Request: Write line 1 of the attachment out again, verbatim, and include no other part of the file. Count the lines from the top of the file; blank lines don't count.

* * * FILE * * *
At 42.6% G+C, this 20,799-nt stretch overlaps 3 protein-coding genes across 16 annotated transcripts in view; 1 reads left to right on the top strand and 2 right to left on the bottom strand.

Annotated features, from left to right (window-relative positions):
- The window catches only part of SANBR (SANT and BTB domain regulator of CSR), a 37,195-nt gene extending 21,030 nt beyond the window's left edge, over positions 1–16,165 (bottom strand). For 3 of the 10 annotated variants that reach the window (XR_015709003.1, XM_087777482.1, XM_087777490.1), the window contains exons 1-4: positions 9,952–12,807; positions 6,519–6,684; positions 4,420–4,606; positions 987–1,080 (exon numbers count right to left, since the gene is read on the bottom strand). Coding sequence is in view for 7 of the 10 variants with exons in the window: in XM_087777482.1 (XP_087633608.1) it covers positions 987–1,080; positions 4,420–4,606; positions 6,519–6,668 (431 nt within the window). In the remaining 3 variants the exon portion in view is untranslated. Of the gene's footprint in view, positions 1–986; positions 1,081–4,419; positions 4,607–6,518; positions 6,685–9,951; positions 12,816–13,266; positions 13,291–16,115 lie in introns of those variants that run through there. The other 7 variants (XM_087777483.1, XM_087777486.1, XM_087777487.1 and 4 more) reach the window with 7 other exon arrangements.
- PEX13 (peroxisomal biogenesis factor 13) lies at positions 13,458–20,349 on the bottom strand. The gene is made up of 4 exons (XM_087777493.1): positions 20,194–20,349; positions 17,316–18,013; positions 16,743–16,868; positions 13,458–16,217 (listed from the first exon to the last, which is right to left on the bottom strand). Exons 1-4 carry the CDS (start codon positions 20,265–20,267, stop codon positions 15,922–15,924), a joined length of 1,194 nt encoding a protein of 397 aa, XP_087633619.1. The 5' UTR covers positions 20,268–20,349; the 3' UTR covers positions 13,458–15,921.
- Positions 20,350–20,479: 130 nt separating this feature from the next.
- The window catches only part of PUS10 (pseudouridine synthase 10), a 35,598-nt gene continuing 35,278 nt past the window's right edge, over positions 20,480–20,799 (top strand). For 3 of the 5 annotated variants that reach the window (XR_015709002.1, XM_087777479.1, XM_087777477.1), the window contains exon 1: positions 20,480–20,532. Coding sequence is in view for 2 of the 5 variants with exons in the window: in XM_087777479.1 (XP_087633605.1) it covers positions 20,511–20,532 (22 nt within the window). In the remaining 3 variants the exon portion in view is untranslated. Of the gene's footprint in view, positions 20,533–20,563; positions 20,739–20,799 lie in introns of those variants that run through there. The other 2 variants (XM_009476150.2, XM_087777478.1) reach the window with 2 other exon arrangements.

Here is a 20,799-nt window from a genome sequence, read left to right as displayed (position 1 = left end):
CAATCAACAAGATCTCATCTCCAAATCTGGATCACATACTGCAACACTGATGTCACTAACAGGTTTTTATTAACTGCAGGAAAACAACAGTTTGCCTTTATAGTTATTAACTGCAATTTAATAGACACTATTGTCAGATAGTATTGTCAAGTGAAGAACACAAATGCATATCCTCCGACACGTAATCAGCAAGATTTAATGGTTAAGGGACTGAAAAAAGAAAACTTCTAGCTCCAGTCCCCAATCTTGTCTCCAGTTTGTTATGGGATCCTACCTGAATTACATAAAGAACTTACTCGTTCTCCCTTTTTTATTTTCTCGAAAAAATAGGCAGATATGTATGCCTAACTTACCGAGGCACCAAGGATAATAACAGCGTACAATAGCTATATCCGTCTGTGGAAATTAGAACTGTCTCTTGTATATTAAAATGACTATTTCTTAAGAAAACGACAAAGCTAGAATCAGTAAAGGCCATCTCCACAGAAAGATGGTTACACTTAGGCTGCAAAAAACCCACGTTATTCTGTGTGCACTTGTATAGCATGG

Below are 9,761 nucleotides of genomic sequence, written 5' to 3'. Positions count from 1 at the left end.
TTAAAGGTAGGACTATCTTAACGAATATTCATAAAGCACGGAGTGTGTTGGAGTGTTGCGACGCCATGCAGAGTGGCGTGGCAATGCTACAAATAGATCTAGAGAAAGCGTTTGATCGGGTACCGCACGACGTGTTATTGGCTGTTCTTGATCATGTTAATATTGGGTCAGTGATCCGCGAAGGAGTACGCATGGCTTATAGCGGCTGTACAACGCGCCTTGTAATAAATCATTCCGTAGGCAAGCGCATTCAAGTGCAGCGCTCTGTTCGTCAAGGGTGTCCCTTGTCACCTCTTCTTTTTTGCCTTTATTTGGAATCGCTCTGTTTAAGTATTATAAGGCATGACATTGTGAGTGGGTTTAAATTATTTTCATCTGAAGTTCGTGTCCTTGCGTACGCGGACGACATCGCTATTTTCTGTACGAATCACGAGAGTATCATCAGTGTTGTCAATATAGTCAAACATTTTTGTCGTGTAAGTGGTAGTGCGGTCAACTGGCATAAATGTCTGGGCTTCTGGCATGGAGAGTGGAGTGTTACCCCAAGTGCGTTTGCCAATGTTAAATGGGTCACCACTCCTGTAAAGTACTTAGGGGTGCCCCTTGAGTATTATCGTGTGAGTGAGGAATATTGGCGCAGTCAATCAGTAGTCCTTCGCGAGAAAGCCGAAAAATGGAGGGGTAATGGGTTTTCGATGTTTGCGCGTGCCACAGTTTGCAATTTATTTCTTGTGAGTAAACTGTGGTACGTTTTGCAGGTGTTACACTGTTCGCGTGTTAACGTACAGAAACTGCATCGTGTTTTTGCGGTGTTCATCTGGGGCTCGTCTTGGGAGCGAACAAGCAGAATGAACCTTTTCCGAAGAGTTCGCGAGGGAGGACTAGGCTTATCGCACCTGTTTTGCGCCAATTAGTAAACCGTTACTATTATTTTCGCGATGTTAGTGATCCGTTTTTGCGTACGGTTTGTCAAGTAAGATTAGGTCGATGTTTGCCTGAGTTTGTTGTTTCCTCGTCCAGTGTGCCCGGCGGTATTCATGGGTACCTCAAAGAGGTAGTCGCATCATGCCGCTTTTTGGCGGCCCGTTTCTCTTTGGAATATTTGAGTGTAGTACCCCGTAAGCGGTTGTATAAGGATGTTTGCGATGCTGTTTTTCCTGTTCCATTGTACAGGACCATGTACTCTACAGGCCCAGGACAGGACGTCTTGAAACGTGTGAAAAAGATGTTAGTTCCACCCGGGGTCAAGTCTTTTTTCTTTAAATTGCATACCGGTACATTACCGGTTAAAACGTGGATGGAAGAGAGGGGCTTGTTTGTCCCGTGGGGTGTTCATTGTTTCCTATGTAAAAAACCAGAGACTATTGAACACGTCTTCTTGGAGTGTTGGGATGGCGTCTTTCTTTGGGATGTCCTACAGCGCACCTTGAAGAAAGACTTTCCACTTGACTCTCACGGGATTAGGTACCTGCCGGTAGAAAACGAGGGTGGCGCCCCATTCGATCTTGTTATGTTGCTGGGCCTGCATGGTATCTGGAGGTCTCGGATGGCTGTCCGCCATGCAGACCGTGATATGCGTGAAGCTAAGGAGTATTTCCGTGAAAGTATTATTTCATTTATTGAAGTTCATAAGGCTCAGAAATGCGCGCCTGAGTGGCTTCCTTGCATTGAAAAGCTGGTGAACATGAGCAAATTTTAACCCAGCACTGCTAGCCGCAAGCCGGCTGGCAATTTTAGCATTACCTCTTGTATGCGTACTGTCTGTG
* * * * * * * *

At 42.6% G+C, this 20,799-nt stretch overlaps 3 protein-coding genes across 16 annotated transcripts in view; 1 reads left to right on the top strand and 2 right to left on the bottom strand.